Why Learning to Program Is Difficult

I remember a  few years back, I happened to come across an advertisement of a reputed computer training academy in USA, which specialized in teaching PHP. The course cost a few thousand dollars and it promised to make you into a PHP programmer in 5 weeks. Really? I mean can someone start writing software by doing a 5 week course, assuming he/she has never done programming before?

Any programmer will tell you that it takes a minimum of one year or longer to really understand exactly what code you are writing and why. It varies from person and person and also depends on what kind of programming you are learning, of course. But it is quite impossible that a few weeks can make anyone into a software developer.

But that fact of life has not deterred either the students who learn programming or the companies who offer courses. Computer training is big business and its easy to make people believe that by taking some courses and practicing some code. There is still a big demand for software people and wherever there is demand, there is money and people want to take advantage of that.

 

Becoming good in any field takes a lot of time and effort – generally a few years at the very least. Programming is no different. A lot of people assume that once they have mastered a programming language and know how to create software, they are ready for the real world.

Wrong! First of all learning a programming language is not the same as  learning how to program. Its like saying that learning the English grammar makes you into an English novelist. Your knowledge of nouns, verbs and adjectives, will not in any way help you in writing a book. Learning how to write a book is a skill independent of any language. A novel has a structure, a cast of characters, a plot, a beginning, a climax, an ending. Once you know how to write a book, then you can bring in your knowledge of grammar to write it.  But that still does not mean that the first novel you write will be an instant hit. You have to write more novels and go on writing till your skill in polished and you understand how to look at the novel from the viewpoint of the reader.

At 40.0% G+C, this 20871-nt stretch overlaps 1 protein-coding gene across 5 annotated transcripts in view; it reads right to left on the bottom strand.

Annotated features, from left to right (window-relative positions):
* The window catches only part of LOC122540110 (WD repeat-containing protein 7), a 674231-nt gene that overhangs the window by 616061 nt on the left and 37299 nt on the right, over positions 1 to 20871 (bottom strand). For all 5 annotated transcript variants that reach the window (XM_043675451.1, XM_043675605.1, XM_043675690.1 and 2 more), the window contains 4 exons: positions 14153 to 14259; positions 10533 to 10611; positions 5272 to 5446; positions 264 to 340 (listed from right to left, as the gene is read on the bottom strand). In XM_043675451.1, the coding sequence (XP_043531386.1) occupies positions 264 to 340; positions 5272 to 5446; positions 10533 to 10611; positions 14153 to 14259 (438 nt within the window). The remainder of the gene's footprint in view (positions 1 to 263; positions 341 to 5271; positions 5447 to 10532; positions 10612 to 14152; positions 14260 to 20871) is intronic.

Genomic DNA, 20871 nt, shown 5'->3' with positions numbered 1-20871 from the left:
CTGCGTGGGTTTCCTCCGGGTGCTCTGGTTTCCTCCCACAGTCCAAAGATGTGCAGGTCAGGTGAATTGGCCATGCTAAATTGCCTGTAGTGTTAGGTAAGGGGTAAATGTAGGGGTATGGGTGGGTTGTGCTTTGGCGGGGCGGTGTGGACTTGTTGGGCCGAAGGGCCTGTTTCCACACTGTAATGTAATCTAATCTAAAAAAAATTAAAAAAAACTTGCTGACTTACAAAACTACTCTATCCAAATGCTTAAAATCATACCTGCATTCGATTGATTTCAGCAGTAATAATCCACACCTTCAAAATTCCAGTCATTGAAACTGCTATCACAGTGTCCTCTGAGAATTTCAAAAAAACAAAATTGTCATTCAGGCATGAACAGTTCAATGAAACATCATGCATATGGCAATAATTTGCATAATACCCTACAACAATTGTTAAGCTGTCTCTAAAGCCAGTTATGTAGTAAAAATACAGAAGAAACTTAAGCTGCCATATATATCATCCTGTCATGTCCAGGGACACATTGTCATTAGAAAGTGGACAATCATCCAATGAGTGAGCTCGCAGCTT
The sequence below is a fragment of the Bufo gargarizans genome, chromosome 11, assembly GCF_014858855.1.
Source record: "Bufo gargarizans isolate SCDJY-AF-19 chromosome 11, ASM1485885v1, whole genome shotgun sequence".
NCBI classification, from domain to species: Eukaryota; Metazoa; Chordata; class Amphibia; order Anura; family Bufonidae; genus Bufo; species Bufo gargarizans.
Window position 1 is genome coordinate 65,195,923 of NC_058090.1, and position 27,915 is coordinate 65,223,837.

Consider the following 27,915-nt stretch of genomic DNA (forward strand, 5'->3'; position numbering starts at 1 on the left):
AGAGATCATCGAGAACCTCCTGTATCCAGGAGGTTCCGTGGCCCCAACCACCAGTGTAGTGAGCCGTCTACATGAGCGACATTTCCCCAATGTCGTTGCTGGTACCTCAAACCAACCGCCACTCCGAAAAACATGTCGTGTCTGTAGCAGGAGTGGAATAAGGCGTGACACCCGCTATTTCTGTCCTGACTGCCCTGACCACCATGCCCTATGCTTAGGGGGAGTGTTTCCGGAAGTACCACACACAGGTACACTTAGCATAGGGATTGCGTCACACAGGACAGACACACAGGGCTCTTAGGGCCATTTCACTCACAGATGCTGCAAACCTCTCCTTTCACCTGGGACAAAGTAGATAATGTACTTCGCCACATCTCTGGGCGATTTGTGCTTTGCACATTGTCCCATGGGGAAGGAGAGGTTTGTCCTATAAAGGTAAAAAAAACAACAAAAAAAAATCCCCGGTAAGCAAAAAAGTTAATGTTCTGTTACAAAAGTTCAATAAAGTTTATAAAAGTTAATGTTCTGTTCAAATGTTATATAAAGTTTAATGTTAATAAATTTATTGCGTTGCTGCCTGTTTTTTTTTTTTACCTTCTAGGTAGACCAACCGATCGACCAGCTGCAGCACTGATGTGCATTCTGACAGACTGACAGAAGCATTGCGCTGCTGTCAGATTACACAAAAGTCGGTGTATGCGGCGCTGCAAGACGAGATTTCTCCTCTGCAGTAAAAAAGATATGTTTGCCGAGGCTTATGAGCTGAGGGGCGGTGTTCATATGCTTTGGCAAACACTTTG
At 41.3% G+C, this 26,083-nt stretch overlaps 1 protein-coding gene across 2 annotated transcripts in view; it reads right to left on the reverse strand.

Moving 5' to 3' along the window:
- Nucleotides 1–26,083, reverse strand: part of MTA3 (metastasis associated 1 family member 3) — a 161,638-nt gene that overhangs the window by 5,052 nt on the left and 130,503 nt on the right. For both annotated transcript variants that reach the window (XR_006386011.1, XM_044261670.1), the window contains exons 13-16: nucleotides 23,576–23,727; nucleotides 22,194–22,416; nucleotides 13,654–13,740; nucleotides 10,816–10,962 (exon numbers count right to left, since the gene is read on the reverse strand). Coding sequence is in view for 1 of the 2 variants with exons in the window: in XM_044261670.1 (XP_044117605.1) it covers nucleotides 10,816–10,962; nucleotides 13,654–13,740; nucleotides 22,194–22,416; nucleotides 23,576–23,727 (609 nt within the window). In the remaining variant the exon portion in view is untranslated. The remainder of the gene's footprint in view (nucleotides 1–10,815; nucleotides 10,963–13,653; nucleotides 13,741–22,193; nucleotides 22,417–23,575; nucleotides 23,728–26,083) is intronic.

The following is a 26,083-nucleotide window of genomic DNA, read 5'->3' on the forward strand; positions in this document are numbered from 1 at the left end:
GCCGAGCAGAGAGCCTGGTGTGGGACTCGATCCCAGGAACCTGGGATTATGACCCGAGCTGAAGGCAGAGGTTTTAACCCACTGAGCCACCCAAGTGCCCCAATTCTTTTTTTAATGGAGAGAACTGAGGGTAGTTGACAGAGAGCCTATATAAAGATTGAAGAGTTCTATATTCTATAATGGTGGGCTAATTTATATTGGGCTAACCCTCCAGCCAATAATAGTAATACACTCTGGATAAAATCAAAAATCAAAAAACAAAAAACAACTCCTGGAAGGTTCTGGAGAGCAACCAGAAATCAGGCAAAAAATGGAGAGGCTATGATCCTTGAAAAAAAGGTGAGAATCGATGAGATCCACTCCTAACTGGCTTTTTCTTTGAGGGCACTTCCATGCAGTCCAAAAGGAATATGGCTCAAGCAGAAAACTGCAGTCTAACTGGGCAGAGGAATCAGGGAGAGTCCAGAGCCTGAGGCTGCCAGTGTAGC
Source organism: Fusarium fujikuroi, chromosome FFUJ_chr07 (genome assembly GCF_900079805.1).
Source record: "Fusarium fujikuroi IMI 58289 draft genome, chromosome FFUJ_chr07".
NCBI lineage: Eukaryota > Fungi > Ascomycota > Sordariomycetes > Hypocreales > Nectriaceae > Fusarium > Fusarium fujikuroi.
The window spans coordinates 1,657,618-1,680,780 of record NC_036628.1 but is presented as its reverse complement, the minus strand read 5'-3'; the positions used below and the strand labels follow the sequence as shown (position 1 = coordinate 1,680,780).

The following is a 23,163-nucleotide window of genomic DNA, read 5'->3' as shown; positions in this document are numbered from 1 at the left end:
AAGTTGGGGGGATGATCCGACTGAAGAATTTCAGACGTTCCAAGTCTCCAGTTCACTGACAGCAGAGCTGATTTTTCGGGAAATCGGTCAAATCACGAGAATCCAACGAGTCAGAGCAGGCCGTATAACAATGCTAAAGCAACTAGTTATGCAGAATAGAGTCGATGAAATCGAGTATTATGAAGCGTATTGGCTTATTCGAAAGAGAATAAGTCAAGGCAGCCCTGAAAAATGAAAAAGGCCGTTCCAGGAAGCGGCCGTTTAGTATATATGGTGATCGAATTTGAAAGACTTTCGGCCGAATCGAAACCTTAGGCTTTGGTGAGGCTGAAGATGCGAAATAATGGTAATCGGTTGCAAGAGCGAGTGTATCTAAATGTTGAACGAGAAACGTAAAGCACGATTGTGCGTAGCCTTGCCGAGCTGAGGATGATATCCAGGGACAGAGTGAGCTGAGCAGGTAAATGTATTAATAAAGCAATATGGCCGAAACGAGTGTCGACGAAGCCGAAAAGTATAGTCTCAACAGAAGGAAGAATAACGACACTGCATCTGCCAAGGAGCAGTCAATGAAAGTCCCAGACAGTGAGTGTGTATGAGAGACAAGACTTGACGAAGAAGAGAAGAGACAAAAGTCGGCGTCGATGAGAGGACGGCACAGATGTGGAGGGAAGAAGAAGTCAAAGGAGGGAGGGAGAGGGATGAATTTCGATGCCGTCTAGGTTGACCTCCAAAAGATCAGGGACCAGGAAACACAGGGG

Its the same with programming. You learn the basics of computer science and then learn programming languages to write program. And at first you will just be able to write code, as long as someone tells you what to write. Then as you become more experienced, you will be able to write more long and complex code. Further on, you will be able to come up with the solution yourself and then convert the solution into a program. Then one day, you will be able to visualize the entire solution in your head. So its a long path. To be able to move from “write the multiplication tables of any given number” to  “write an xml parser” is a long, long path. But that nobody is going to tell you. You will find out the hard way – if you last that long.

In a lot of ways , its like learning how to swim. You may have learned how to swim, but you only know how good you are  when you jump into the ocean without any life jacket.

The Zen story below gives a great example of this.

An old burglar taught his son the art of burglary. The burglar one evening said to his little son, whom he desired to instruct in the secret of his trade: “Would you not, my dear boy, be a great burglar like myself?” “Yes, father,” replied the promising young man.” “Come with me, then. I will teach you the art.” So saying, the man went out, followed by his son. Finding a rich mansion in a certain village, the veteran burglar made a hole in the wall that surrounded it. Through that hole they crept into the yard, and opening a window with complete ease broke into the house, where they found a huge box firmly locked up as if its contents were very valuable articles. The old man clapped his hands at the lock, which unfastened itself. Then he removed the cover and told his son to get into it and pick up treasures as fast as he could. No sooner had the boy entered the box than the father replaced the cover and locked it up. He then exclaimed at the top of his voice: “Thief! thief! thief! thief!”

Thus, having aroused everyone, he went out without taking anything. All the house was in utter confusion for a while; but finding nothing stolen, they went to bed again. The boy sat holding his breath a short while; but making up his mind to get out of his narrow prison, began to scratch the bottom of the box with his finger-nails. The servant of the house, listening to the noise, supposed it to be a mouse gnawing at the inside of the box; so he came out, lamp in hand, and unlocked it. On removing the cover, he was greatly surprised to find the boy instead of a little mouse, and gave alarm. In the meantime the boy got out of the box and went down into the yard, hotly pursued by the people. He ran as fast as possible toward the well, picked up a large stone, threw it down into it, and hid himself among the bushes. The pursuers, thinking the thief fell into the well, assembled around it, and were looking into it, while the boy crept out unnoticed through the hole and went home in safety. Thus the burglar taught his son how to rid himself of overwhelming difficulties by his own efforts.

 

It is the same with programming. If you are lucky you will find someone who will continuously push you, till you learn. Or you will push yourself till you learn.  You are not ready for the real world, till you have not got burnt at least a few times.

 

 

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